Speaker: Rachit Gautam

Date: Thursday 21st of September 2023, 1:15pm.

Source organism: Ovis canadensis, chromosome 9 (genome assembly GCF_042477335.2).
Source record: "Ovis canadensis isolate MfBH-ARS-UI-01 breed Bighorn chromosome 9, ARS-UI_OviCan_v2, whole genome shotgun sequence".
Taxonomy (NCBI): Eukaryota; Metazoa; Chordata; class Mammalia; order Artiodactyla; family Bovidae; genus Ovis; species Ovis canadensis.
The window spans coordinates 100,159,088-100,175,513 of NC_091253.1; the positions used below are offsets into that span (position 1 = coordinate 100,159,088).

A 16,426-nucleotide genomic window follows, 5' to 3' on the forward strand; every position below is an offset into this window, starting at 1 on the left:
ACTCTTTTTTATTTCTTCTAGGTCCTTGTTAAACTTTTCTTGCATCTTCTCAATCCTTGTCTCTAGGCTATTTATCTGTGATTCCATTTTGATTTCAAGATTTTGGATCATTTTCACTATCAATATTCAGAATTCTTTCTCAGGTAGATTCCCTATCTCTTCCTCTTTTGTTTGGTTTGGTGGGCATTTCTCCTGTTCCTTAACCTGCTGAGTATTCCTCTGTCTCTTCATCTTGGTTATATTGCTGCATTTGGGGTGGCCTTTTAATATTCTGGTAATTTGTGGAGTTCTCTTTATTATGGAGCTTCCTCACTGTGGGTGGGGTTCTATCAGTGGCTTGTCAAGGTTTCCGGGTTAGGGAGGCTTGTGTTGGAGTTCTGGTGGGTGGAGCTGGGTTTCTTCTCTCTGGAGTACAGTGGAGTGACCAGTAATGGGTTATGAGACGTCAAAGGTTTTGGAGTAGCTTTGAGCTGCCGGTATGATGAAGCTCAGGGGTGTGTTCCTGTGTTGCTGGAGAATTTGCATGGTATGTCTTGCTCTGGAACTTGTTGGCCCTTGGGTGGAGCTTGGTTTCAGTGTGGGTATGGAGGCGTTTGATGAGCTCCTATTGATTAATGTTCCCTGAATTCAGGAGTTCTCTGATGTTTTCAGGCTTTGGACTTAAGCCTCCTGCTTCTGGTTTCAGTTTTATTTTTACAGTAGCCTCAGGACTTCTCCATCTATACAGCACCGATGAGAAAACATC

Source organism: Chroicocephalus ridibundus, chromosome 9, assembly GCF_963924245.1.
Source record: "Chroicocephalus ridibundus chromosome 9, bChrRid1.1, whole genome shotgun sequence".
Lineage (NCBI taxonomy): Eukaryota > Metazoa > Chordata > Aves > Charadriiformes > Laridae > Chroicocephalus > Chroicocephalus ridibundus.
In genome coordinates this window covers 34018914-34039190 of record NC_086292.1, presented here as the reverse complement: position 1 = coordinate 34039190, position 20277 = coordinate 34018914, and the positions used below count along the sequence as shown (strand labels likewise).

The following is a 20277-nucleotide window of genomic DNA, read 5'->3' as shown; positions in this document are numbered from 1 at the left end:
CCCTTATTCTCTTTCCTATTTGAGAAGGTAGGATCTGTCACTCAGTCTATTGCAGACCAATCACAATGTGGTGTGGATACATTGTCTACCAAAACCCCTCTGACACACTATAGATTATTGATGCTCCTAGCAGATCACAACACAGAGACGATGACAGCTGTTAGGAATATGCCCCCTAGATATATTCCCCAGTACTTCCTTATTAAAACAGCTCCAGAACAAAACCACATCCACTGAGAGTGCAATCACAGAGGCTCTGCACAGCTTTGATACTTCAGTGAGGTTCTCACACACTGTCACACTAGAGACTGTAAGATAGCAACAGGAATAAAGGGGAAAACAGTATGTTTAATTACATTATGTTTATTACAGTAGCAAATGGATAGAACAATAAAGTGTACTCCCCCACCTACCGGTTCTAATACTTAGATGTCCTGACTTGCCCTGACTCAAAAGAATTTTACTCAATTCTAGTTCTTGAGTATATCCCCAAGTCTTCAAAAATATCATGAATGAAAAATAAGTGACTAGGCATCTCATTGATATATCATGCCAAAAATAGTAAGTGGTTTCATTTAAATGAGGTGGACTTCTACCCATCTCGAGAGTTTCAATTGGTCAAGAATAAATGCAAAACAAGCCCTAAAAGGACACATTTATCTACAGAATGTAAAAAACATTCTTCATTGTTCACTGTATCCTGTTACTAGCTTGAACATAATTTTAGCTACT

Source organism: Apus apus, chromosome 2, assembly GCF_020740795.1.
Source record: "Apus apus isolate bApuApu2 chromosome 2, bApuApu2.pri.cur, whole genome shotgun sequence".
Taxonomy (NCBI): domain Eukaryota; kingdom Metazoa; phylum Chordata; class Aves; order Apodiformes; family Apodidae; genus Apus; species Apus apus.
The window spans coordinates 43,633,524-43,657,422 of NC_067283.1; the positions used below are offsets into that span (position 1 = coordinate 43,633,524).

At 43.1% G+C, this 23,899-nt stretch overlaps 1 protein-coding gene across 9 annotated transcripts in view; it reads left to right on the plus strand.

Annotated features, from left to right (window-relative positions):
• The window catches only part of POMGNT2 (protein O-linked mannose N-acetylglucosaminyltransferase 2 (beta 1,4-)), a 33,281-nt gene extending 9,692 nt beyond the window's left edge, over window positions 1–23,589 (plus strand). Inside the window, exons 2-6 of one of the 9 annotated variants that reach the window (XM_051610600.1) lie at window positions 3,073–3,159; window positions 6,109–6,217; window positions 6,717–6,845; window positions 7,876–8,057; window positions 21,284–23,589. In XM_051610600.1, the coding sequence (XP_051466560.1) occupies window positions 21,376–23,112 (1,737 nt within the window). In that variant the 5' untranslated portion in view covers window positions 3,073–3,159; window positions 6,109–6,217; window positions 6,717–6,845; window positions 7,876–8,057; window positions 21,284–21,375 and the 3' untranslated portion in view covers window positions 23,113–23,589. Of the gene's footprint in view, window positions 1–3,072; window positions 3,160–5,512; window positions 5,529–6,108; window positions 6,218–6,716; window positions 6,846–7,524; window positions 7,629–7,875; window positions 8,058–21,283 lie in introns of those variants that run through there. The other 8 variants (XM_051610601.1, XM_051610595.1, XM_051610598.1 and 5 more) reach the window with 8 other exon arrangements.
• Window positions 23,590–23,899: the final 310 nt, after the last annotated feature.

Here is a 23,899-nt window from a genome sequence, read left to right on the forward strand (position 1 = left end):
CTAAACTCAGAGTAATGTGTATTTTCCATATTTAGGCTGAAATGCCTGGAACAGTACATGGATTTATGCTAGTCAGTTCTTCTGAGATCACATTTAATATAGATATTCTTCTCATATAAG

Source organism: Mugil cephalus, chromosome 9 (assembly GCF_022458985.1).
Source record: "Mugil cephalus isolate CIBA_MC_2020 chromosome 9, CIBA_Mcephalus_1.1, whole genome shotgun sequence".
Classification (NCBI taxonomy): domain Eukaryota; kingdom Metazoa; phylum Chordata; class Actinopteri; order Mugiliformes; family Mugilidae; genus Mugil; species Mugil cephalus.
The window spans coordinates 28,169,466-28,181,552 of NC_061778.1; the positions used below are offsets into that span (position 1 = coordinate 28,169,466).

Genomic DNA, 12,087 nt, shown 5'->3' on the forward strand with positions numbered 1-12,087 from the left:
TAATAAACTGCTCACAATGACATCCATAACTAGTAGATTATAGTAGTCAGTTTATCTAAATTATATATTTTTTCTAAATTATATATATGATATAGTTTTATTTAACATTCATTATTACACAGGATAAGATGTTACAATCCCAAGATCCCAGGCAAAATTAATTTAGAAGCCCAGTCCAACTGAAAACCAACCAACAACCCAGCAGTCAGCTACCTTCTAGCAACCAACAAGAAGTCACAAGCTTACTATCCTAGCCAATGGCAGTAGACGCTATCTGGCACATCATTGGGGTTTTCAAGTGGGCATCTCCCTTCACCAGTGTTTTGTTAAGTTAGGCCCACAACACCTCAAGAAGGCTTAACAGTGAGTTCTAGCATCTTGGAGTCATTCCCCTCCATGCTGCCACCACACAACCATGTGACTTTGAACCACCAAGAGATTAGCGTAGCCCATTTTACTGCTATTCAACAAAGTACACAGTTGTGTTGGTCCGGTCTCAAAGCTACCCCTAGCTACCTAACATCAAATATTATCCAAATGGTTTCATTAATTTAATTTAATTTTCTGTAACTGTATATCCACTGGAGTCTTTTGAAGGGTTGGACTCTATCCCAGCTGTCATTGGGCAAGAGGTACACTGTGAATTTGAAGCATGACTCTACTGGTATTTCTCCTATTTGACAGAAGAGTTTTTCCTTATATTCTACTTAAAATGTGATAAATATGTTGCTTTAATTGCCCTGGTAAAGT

Toba caldera, the Earth's largest Quaternary volcanic complex, is located in north Sumatra at the forearc of the Sumatra subduction zone, along the Great Sumatran fault and the Investigator Fracture Zone. Its latest and largest known eruption to date, known as Youngest Toba eruption, occured 74,000 years ago and opened the central caldera hosting Lake Toba. In this study, I analysed earthquake waveform (passive seismic) data recorded by 42 three-component seismometers located across the caldera to measure and map total attenuation, scattering attenuation and absorption attenuation separately in 3D space. The coda normalisation method was used to measure total attenuation, S-wave peak delay measurements was used to quantify scattering attenuation and late time coda quality factor as marker for absorption attenuation. I was able to successfully perform total attenuation and peak-delay (scattering) analysis which produced high resolution and highly detailed 3D tomographic maps of my study area up to the depth of $\sim$15 km. The results of my study show that the crust beneath Toba caldera and the area south of it is highly heterogeneous. Multiple areas exhibiting high attenuation anomaly could be located at different depths beneath the southern part of Toba which I interpret as Magma bodies or the reservoirs containing magma derived materials (magmatic fluids, gases, etc.).